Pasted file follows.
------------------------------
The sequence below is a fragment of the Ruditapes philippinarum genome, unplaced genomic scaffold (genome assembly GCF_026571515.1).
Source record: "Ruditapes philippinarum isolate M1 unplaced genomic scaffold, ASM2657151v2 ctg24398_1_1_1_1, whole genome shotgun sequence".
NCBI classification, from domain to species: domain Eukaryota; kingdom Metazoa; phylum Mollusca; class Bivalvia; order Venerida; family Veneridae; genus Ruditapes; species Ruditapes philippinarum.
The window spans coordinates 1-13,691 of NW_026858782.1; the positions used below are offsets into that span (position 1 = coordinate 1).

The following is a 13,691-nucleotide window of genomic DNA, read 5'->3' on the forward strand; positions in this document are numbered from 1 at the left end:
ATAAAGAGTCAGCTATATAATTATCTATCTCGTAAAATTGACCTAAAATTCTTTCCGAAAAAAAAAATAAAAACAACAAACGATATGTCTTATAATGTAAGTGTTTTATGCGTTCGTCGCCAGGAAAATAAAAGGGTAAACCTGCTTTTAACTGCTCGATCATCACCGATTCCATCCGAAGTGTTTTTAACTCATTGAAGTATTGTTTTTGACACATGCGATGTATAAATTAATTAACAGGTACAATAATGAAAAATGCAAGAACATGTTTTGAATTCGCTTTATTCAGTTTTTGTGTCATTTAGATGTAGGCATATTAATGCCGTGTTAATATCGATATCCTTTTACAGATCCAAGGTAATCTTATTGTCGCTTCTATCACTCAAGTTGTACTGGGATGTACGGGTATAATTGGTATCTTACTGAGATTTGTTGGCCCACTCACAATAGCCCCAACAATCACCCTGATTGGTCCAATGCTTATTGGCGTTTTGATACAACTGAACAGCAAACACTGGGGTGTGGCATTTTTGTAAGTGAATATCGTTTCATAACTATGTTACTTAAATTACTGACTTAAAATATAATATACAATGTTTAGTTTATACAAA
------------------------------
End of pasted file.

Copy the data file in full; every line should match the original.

The sequence below is a fragment of the Ruditapes philippinarum genome, unplaced genomic scaffold (genome assembly GCF_026571515.1).
Source record: "Ruditapes philippinarum isolate M1 unplaced genomic scaffold, ASM2657151v2 ctg24398_1_1_1_1, whole genome shotgun sequence".
NCBI classification, from domain to species: domain Eukaryota; kingdom Metazoa; phylum Mollusca; class Bivalvia; order Venerida; family Veneridae; genus Ruditapes; species Ruditapes philippinarum.
The window spans coordinates 1-13,691 of NW_026858782.1; the positions used below are offsets into that span (position 1 = coordinate 1).

The following is a 13,691-nucleotide window of genomic DNA, read 5'->3' on the forward strand; positions in this document are numbered from 1 at the left end:
ATAAAGAGTCAGCTATATAATTATCTATCTCGTAAAATTGACCTAAAATTCTTTCCGAAAAAAAAAATAAAAACAACAAACGATATGTCTTATAATGTAAGTGTTTTATGCGTTCGTCGCCAGGAAAATAAAAGGGTAAACCTGCTTTTAACTGCTCGATCATCACCGATTCCATCCGAAGTGTTTTTAACTCATTGAAGTATTGTTTTTGACACATGCGATGTATAAATTAATTAACAGGTACAATAATGAAAAATGCAAGAACATGTTTTGAATTCGCTTTATTCAGTTTTTGTGTCATTTAGATGTAGGCATATTAATGCCGTGTTAATATCGATATCCTTTTACAGATCCAAGGTAATCTTATTGTCGCTTCTATCACTCAAGTTGTACTGGGATGTACGGGTATAATTGGTATCTTACTGAGATTTGTTGGCCCACTCACAATAGCCCCAACAATCACCCTGATTGGTCCAATGCTTATTGGCGTTTTGATACAACTGAACAGCAAACACTGGGGTGTGGCATTTTTGTAAGTGAATATCGTTTCATAACTATGTTACTTAAATTACTGACTTAAAATATAATATACAATGTTTAGTTTATACAAA